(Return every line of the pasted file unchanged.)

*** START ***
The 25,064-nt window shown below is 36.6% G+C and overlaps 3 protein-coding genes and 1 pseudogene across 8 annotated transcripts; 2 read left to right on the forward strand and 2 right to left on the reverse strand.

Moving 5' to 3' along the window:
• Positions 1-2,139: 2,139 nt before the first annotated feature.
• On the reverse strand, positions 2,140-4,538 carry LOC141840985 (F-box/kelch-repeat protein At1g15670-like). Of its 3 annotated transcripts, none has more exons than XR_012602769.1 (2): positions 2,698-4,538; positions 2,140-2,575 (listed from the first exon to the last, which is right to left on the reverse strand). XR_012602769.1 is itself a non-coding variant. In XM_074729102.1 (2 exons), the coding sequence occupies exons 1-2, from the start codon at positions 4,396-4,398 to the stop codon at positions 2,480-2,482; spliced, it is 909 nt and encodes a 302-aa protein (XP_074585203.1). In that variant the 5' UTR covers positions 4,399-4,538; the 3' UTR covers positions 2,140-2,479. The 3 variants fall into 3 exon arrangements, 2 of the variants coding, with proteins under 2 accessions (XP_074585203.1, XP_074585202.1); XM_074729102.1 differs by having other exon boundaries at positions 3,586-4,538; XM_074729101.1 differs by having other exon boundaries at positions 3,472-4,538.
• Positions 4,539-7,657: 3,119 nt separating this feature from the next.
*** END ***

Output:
The 25,064-nt window shown below is 36.6% G+C and overlaps 3 protein-coding genes and 1 pseudogene across 8 annotated transcripts; 2 read left to right on the forward strand and 2 right to left on the reverse strand.

Moving 5' to 3' along the window:
• Positions 1-2,139: 2,139 nt before the first annotated feature.
• On the reverse strand, positions 2,140-4,538 carry LOC141840985 (F-box/kelch-repeat protein At1g15670-like). Of its 3 annotated transcripts, none has more exons than XR_012602769.1 (2): positions 2,698-4,538; positions 2,140-2,575 (listed from the first exon to the last, which is right to left on the reverse strand). XR_012602769.1 is itself a non-coding variant. In XM_074729102.1 (2 exons), the coding sequence occupies exons 1-2, from the start codon at positions 4,396-4,398 to the stop codon at positions 2,480-2,482; spliced, it is 909 nt and encodes a 302-aa protein (XP_074585203.1). In that variant the 5' UTR covers positions 4,399-4,538; the 3' UTR covers positions 2,140-2,479. The 3 variants fall into 3 exon arrangements, 2 of the variants coding, with proteins under 2 accessions (XP_074585203.1, XP_074585202.1); XM_074729102.1 differs by having other exon boundaries at positions 3,586-4,538; XM_074729101.1 differs by having other exon boundaries at positions 3,472-4,538.
• Positions 4,539-7,657: 3,119 nt separating this feature from the next.